Jack Morgan, Peter Knight, Dan Carter, Chris Schneider, Craig Gisto, Santosh Wagh, Joey Montague, Matteo Ricci, et al (Private)

Created by James Patterson, Maxine Paetro, Mark Sullivan, Mark Pearson, Michael White, Ashwin Sanghi, Rees Jones, Jassy Mackenzie, Adam Hamdy, et al

I‘ve heard so many bad and even cruel things from writers and readers whom I generally respect about James Patterson‘s writing–tempered by equally effusive but vague praise by diehard fans–that I really had little real interest in reading any of his books.

Plus, I’d been underwhelmed by the movies based on his Alex Cross books, and I really don’t do serial killer novels, which seemed to be his stock in trade. So it was an easy squabble to avoid.

But when the marketing guru-turned-publishing sensation released Private (2010), a novel about a private detective and his globe-spanning private detective agency, I couldn’t ignore the giant elephant in the room any longer.

Question is, who’s gonna clean up after the elephant?

It’s not Private‘s predictableness, exactly, that bothers me so much as the fact it all seems so cynical and calculated; so far from any expectations I had for the world’s best selling writer. This isn’t a case of “tried-but-failed” so much as a case of “Why bother? They’ll buy it anyway.”

So let’s get this straight: Private (2010) is a cheesy, plodding concoction of patchwork storytelling that isn’t leavened in the least by its oh-so-calculated, saw-it-coming plot turns or allegedly exciting scenes of sex and violence.

It’s as generic as the name of its hero.

None of which means it can’t be enjoyable, of course. Because it is. But I expected a little more.

Former Marine (he served in Afghanistan) and CIA agent JACK MORGAN runs the Los Angeles-based Private, the “world’s most effective investigation firm.” With their cutting edge technology, vast resources and offices all over the world employing some of the planet’s most effective investigators, forensic specialists and legal minds, the agency is uniquely posed to handle even the most intimate and daunting problems of some of the world’s most powerful and influential people.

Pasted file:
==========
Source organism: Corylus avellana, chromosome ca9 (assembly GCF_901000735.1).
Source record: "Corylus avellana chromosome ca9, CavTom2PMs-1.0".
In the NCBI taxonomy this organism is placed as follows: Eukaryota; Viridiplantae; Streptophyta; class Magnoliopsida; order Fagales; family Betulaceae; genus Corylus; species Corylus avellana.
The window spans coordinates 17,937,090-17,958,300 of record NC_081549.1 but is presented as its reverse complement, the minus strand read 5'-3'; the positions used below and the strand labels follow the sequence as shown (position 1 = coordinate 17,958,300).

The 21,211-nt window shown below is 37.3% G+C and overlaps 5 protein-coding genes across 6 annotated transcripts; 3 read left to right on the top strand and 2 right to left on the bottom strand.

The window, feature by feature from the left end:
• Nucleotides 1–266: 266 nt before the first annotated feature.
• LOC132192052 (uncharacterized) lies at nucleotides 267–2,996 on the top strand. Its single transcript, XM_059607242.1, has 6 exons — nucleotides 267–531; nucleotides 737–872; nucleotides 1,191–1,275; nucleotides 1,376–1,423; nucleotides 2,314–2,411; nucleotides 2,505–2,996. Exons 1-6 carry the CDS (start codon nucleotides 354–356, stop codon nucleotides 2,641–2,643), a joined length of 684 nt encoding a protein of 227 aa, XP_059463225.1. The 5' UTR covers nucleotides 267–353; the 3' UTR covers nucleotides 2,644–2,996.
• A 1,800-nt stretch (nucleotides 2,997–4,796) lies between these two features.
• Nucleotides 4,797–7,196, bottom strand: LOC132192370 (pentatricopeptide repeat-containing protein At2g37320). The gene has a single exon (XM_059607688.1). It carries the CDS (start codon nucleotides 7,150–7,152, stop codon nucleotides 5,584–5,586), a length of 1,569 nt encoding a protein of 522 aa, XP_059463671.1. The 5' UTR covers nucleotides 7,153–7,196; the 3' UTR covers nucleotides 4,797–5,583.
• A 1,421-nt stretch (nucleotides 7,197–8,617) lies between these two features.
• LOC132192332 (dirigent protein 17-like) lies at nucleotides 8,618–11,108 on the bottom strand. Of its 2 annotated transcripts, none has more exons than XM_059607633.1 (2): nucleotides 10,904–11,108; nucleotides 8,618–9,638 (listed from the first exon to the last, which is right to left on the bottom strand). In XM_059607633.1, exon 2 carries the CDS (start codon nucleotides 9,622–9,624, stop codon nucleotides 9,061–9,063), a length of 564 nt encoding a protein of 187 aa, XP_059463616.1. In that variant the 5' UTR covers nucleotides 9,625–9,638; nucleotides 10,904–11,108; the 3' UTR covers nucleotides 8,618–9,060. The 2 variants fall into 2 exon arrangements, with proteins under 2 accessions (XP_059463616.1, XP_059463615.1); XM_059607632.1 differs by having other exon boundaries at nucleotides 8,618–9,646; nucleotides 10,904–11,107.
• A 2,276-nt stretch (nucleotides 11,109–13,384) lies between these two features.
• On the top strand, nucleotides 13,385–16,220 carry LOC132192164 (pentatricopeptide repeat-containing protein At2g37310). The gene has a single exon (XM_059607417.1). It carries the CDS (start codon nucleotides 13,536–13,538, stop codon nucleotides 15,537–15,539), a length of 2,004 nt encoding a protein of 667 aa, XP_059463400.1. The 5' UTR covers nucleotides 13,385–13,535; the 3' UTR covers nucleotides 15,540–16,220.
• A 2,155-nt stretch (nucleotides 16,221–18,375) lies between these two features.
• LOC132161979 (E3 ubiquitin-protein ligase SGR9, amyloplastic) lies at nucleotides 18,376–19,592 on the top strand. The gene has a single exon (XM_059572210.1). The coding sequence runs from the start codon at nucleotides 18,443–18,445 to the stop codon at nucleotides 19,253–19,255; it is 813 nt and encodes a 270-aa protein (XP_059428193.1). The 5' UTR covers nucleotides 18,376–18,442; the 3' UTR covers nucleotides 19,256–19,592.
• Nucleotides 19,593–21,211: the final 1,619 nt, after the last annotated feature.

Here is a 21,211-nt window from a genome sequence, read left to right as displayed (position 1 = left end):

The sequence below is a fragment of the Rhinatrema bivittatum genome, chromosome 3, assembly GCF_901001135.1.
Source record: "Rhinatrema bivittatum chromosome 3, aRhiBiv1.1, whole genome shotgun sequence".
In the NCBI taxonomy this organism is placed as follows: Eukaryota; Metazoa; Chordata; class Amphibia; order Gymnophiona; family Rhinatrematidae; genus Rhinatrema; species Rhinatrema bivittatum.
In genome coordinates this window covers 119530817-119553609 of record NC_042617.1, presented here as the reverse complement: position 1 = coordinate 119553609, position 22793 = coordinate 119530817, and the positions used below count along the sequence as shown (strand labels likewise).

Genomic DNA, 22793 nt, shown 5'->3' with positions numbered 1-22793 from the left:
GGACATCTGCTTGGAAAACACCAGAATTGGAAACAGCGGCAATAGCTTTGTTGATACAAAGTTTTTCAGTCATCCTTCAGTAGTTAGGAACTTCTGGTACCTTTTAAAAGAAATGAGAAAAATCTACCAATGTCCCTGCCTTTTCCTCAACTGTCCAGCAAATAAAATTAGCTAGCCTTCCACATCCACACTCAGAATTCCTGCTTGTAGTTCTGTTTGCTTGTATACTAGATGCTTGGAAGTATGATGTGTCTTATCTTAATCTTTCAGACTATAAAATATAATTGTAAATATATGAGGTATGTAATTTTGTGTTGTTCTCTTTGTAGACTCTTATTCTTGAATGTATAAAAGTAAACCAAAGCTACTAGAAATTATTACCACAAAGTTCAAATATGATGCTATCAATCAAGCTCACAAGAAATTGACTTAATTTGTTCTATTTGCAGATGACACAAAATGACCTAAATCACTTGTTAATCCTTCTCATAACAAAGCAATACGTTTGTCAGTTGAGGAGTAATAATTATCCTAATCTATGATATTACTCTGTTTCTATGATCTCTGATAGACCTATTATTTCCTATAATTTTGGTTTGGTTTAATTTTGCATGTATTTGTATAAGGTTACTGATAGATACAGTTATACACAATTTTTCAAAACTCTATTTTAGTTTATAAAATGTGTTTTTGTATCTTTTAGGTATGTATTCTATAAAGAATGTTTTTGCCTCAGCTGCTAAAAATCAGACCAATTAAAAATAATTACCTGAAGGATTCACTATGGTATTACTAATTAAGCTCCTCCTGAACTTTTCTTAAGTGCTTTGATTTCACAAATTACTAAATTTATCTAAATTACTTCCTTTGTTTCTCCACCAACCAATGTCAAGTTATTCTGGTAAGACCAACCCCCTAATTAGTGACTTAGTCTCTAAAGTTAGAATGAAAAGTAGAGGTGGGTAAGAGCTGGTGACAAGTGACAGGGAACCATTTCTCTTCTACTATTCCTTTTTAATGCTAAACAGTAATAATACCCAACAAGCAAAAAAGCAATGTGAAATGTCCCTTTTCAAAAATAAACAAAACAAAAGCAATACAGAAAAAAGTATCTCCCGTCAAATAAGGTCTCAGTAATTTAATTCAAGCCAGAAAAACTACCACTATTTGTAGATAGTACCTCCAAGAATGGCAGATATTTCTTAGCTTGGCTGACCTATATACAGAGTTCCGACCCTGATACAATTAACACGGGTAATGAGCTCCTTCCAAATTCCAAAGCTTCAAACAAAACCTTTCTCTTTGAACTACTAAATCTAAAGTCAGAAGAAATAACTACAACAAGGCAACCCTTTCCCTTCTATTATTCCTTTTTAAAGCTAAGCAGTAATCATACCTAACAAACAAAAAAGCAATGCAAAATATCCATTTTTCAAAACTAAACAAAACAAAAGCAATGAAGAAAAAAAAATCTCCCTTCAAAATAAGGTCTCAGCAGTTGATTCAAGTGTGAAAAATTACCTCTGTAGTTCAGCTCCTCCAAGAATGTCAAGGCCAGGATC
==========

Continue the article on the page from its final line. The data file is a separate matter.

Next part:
And there’s certainly enough here to keep Jack busy. There’s a multi-million dollar NFL gambling scandal that involves an old family friend, the joy killings of numerous schoolgirls, the murder of a former lover and assorted family problems for Jack and his minions to wade through.

But they all have about as much depth as a paper cup. We’re told they’re smart. We’re told they’re sexy. We’re told they’re dedicated and relentless. We’re told they’re haunted and troubled. We’re told a lot of things.

But I didn’t buy a word of it.

Sure, things happen. Lotsa things. But they rarely seem to have much to do with anything. Characters, mostly drawn in broad, almost cartoonish strokes, wander in and out of the narrative seemingly at random, dragging their preposterous soap-operish backstories along with them (every character has one, it seems, and few of them have anything to do with the story), and although people get killed all over the place, there’s little sense of danger, or even excitement. All those plot twists are supposed to drive the story, but we care so little for these cardboard characters — and the alleged “twists” are so poorly foreshadowed — that they’re more irritating than engaging; dropped in from outer space, perhaps. The agency’s chief detective tools, despite all the lovingly listed equipment and incredible expertise on hand, seems to be trite coincidence and luck. It’s the literary equivalent of an Aaron Spelling crime show: all slick, shiny surface and no grit or depth.